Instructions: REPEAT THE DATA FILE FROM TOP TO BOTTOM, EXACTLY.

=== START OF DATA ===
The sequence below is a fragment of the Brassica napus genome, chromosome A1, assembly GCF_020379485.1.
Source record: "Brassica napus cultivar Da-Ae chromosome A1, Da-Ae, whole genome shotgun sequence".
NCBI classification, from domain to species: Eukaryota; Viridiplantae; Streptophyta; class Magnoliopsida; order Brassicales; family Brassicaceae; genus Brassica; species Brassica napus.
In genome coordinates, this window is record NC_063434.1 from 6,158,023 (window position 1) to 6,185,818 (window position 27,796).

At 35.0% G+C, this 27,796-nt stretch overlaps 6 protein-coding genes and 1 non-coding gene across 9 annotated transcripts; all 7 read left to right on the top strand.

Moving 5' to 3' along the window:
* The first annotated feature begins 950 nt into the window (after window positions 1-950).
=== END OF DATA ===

The sequence below is a fragment of the Brassica napus genome, chromosome A1, assembly GCF_020379485.1.
Source record: "Brassica napus cultivar Da-Ae chromosome A1, Da-Ae, whole genome shotgun sequence".
NCBI classification, from domain to species: Eukaryota; Viridiplantae; Streptophyta; class Magnoliopsida; order Brassicales; family Brassicaceae; genus Brassica; species Brassica napus.
In genome coordinates, this window is record NC_063434.1 from 6,158,023 (window position 1) to 6,185,818 (window position 27,796).

At 35.0% G+C, this 27,796-nt stretch overlaps 6 protein-coding genes and 1 non-coding gene across 9 annotated transcripts; all 7 read left to right on the top strand.

Moving 5' to 3' along the window:
* The first annotated feature begins 950 nt into the window (after window positions 1-950).